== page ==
On Monday, as we celebrated Memorial Day, Cal Berkeley women's basketball head coach Lindsay Gottlieb was traveling with her fiancé and her 1-year-old child. As they boarded a Southwest Airlines flight in Denver, an agent asked her for paperwork that would show that her infant was indeed hers. Gottlieb supplied a passport but was asked for further proof, such as a Facebook photo or birth certificate. The coach became offended and accused the agent of singling her out because her child is biracial. A Twitter firestorm followed.
The coach tweeted:
"I'm appalled that after approx 50 times flying with my 1 year old son, ticket counter personnel told me I had to 'prove' that he was my son, despite having his passport. She said because we have different last names. My guess is because he has a different skin color."
Gottlieb later told the Associated Press, "I felt that in this situation it was my responsibility to say 'Hey, this isn't OK.' I hope the coverage this has received can serve as a learning opportunity and that all families—regardless of how 'traditional' they may or may not look—are treated with dignity and respect."
I was not there and do not know exactly what was said. I am also unaware of the training this particular Southwest staffer has received and do not know the exact intention of the agent involved, but what the agent did appears to be commendable. In fact, it is exactly what my staff and I train airline personnel to do as a way to combat child sex trafficking.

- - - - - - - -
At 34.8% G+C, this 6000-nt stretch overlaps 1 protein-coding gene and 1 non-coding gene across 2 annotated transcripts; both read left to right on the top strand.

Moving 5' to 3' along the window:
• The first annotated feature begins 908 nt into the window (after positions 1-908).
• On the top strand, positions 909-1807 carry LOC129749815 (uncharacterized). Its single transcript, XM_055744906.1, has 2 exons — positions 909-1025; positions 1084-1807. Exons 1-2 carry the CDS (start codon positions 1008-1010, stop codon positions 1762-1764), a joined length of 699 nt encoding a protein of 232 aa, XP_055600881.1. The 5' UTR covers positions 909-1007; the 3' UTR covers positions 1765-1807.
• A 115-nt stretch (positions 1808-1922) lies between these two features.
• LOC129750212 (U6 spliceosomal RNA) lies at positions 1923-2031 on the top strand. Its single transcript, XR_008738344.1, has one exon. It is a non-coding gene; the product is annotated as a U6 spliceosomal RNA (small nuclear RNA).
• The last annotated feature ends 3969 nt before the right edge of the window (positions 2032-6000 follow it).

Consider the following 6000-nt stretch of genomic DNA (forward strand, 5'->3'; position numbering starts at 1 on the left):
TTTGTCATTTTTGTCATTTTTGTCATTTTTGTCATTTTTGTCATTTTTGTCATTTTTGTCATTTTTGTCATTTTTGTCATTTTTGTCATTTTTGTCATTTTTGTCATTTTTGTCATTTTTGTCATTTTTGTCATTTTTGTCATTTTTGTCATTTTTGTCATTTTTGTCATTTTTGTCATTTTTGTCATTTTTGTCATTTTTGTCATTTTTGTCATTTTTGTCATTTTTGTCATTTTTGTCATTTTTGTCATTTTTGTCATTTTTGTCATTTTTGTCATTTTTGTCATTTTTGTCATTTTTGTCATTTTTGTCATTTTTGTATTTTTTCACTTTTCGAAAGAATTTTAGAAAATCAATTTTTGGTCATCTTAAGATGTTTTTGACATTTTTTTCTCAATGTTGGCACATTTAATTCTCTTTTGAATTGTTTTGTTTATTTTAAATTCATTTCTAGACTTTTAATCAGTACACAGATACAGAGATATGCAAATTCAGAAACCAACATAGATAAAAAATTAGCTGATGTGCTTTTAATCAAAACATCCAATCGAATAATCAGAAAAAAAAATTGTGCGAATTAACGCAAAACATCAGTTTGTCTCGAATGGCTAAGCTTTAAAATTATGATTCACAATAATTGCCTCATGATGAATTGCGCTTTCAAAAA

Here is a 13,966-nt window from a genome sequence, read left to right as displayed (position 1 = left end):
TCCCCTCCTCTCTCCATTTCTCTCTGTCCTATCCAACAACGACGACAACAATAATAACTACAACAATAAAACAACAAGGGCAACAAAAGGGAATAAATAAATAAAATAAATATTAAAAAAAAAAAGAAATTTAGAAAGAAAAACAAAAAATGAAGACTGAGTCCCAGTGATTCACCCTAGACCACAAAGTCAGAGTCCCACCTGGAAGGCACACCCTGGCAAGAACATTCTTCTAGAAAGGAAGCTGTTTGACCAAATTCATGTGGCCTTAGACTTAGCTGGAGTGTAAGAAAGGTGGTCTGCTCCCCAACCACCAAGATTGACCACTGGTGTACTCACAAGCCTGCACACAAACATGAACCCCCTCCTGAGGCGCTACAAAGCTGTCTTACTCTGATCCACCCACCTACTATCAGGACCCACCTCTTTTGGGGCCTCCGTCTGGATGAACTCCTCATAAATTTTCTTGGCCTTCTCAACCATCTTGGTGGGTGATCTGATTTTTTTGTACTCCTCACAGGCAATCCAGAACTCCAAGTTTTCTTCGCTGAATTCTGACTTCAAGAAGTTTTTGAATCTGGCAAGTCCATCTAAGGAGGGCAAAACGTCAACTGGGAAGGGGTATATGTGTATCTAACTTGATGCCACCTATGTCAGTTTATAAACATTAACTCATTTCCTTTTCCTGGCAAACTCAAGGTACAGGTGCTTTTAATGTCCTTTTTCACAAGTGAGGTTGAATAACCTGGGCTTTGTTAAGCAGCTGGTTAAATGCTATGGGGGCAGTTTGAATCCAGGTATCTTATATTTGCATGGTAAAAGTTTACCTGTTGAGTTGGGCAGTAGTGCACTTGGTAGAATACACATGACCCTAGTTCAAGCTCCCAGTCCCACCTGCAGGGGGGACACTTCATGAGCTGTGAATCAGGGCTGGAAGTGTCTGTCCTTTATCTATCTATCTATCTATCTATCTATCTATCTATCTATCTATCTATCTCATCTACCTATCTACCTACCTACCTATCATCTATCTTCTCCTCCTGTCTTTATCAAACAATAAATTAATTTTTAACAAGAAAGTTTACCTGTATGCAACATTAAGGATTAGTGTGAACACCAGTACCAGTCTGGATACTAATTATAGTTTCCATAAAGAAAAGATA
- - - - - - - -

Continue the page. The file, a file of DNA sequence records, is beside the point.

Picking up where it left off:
Sadly, tens of thousands of children are trafficked every year. It happens everywhere—including on domestic flights in the United States.
As well-intentioned as Gottlieb may have been, she likely doesn't realize that her actions may actually hurt the fight against child sex trafficking and put children of all races in harm's way. There will undoubtedly (and unfortunately) be a call to stop agents from doing what is right as a way to appease people traveling with children so as not to inconvenience them or ruffle any feathers. Also agents having seen the news coverage will now be reticent to ask for full identification for infants. I believe Gottlieb has unwittingly, unknowingly and unintentionally given child traffickers reason to rejoice. She may have set back years of work in our fight to protect children.
While I understand the coach's reasoning and her emotional hurt, her response was wrong. As I noted, in our fight against child trafficking, the organization I founded and direct, JOY International, is now training airport and airline staff to do exactly what this agent did. Two weeks ago I was in Alaska with my team, training personnel in anti-trafficking techniques at Ted Stevens International Airport in Anchorage. We have the support of Airline Ambassadors International, an organization of 16,000 airline employees that helps orphans and other children.
A substantial part of our training is what we call "situational awareness." This involves careful screening at ticket counters and gates. We instruct airline and airport employees (especially ticketing and gate agents) how then can recognize even the slightest possibility that a child is potentially being trafficked. This type of screening is absolutely necessary across the board, regardless of race. It should not be done based on skin color or nation of origin. It should be done for everyone traveling with an infant. We must never lose sight of the big problem of child trafficking around the world, including the children trafficked each year right here in America. While combating racism and having respect for each person are absolutely valid, the fight against child trafficking is literally a fight to save lives.